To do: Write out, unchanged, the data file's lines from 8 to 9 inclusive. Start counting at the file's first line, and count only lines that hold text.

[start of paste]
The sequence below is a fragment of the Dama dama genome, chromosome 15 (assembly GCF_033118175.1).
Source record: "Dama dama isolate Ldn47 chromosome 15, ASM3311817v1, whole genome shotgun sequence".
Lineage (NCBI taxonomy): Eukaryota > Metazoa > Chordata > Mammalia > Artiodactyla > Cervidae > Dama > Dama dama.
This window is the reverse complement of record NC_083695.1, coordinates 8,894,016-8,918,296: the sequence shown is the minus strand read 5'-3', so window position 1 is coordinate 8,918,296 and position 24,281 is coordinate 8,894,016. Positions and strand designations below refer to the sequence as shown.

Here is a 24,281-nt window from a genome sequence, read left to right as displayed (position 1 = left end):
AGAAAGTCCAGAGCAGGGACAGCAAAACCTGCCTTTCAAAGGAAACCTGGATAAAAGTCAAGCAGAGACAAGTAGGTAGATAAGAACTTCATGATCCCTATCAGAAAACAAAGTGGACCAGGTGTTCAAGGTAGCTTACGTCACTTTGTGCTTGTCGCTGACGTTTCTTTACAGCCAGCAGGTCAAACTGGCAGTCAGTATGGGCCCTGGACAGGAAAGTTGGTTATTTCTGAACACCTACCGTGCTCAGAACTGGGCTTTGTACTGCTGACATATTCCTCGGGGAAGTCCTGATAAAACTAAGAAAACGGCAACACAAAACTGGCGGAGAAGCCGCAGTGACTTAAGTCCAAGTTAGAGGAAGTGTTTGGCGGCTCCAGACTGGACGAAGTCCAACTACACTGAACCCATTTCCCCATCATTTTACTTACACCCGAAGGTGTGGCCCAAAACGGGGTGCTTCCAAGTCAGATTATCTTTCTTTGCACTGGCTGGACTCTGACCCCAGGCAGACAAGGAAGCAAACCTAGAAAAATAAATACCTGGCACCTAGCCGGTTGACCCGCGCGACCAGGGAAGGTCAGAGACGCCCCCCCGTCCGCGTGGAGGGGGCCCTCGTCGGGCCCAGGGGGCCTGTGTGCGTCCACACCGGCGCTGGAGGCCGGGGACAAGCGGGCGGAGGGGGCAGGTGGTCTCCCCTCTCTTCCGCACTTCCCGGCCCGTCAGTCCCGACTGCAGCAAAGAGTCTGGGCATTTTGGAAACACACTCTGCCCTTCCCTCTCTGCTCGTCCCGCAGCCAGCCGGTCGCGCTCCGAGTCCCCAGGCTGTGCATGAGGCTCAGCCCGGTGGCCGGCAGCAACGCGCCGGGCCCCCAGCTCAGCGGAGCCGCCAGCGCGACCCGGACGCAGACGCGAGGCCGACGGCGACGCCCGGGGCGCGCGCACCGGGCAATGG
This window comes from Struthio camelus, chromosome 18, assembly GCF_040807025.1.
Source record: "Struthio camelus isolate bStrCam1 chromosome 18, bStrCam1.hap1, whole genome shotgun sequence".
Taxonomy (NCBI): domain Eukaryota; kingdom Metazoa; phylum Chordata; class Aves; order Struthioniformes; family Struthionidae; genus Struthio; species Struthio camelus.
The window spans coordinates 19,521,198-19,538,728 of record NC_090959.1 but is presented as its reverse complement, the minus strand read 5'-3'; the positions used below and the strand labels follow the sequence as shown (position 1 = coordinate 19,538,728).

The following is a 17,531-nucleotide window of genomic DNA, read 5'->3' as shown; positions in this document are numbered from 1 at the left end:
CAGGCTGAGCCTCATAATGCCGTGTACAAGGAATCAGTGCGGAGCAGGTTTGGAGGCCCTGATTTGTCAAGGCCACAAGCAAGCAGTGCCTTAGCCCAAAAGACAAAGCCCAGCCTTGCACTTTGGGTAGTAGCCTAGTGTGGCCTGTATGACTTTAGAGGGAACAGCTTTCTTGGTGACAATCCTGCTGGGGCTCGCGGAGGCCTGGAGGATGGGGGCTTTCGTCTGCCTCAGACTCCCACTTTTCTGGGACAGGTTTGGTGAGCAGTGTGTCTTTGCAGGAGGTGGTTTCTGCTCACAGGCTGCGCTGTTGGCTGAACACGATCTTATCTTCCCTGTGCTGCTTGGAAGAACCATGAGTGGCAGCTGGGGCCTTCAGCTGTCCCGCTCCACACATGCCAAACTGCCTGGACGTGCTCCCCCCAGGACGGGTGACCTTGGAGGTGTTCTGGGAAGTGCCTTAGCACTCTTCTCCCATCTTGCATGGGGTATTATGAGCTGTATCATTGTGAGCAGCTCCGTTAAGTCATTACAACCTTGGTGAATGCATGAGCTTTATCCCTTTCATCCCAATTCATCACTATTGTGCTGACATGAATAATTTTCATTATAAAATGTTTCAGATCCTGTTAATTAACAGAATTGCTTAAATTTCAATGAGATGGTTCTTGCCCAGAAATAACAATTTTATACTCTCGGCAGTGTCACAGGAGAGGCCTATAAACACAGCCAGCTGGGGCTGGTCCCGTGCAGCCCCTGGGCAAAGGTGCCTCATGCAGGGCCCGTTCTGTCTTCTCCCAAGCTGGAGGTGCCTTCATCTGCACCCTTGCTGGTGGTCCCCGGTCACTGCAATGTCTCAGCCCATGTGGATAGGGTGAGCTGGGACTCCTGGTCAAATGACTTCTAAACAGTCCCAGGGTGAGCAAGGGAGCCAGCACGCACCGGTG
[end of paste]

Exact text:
Source record: "Struthio camelus isolate bStrCam1 chromosome 18, bStrCam1.hap1, whole genome shotgun sequence".
Taxonomy (NCBI): domain Eukaryota; kingdom Metazoa; phylum Chordata; class Aves; order Struthioniformes; family Struthionidae; genus Struthio; species Struthio camelus.